Perhaps the most frustrating part of keeping your lawn and garden looking great is controlling the weeds. There are several different approaches you may choose to take. Remember that a healthy lawn will choke out weeds, so it is important to fertilize regularly and water as necessary. Read on for tips and information on controlling weeds in your yard and garden.
The simplest answer to controlling weeds is simply to pull them! Do this by hand with the aid of a weeder. Be careful to pull the root and not just rip off the leaves of the weed. If the root is left behind, it can become more difficult to eliminate once new leaves emerge. If you have an abundance of unwanted plants in your yard, especially if it is quite large, weeding by hand may not be a practical solution for you.
Mulching is putting a layer of material on the surface of the soil around plants. Organic mulch adds nutrients, retains moisture, reduces runoff, reduces soil erosion, and prevents weeds. It is usually recommended in a home setting over inorganic mulch. Mulching is great to use around trees, shrubs, and bushes. Apply 2-4″ of woody mulch, like bark or wood chips around the plant all the way to the plant’s drip line. The drip line is the diameter of the plants outermost branches. Be sure to keep the mulch a few inches away from the base of the plant. Weeds may still grow in mulch, but are usually a lot easier to pull.
Placing landscape fabric around trees and shrubs is another way to control weeds. Landscape fabric can be used under mulch or alone. It prevents sun from reaching seeds of weeds preventing them from germinating. This method is not used around annuals.
Chemical Weed Killers
You may have more weeds than you can control by weeding and mulching alone. If you choose to use chemical weed killers, here are some things to keep in mind.
You may want to apply weed killer at the first sign of weeds in your lawn, but it is best to wait until you think all of the weeds have emerged, usually late May to June. Weed killers are a contact killer, so they only kill what they come in contact with. The weed absorbs the chemicals through the leaves and distributes them through the plant’s metabolism. Since weed killers are dependent on contact, it is very important to get good contact with the weed. Don’t cut the grass for several days before applying weed killer. This will ensure the best contact possible and, therefore, the most effectiveness. After application, do not mow your lawn for at least two days. Prior to application, it is a good idea to keep the heads of the weeds cut off so that they do not go to seed.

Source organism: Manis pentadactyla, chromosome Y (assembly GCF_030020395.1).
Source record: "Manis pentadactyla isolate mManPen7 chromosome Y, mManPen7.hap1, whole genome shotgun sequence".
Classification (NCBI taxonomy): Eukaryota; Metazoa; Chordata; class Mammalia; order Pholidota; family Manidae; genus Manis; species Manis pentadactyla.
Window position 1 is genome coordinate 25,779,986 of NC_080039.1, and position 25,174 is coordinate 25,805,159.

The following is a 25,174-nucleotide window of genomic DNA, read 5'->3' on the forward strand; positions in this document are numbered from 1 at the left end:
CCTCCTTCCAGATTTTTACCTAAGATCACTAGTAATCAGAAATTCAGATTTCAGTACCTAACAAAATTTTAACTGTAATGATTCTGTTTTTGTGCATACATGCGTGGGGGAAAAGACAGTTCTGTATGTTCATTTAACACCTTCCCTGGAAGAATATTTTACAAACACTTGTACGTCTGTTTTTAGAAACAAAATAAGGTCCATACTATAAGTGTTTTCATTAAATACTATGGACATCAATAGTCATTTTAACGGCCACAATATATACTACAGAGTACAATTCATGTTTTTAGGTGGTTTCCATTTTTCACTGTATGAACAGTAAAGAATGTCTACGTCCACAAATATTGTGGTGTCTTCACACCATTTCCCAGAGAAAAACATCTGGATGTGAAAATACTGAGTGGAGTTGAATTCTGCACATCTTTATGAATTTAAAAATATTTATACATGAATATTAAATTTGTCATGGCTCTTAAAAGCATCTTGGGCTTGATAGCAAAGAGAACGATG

Always follow the manufacturer’s instructions when using chemical products. Most will suggest not watering your lawn or garden immediately after applying chemical weed killer. Watering too soon after may wash away the weed killer before it can be absorbed. Don’t plan to treat your lawn if rainfall is expected. Most products work best on plants that are actively growing and do not work as well in summer’s hot and dry weather. Weed killers will not prevent any future weed emergence. There is no residual effect of the weed killer in the soil.
Applying weed killer is a six-step process:
- Read and follow manufacturer’s instructions
- Don’t mow the lawn immediately before or after weed killer application
- Plan around rainfall, or sprinkler application
- Water lawn lightly before application or apply in early morning to take advantage of dew
- Don’t water after treatment for two days
- Stay off lawn for one day
A few other things to keep in mind:
- Early application of weed killer should be done to ensure control next year. There is not a residual effect of the weed killer, but applying early will prevent weeds from going to seed. Therefore, not as many weeds will germinate the following spring.
- Spreading weed killer on a newly seeded lawn may do more harm than good.
- If you’re planning to spray on a weed killer with a garden-hose attachment it is best to wait for a calm day with little or no wind to prevent it from spreading to your desired plants and harming or killing them.
- If you mow weekly, it’s best to spray weed killer in the middle of that cycle so that the killer can sink into the weeds and do its work undisturbed.
Natural Weed Killers
Perhaps you do not want to use chemical weed killers. There are a few alternatives for you to choose from; however you should keep in mind that natural alternatives are not always as effective as chemicals. They don’t always work down to the root system and often cost a bit more.
Corn Gluten Meal
Corn Gluten Meal is a natural weed and feed fertilizer. It is used to prevent most seeds from germinating. To be effective, it must be spread before seeds germinate. It should be applied in the spring or fall and no grass seed can be planted for four weeks after.
Weed Killer without Chemicals
There are a few natural weed killers available now. The active ingredients in many of these are iron, fatty acid, or acetic acid. Biological solutions are being worked on all the time. Selections in store may change often. Check our garden store to see what products are available at the moment.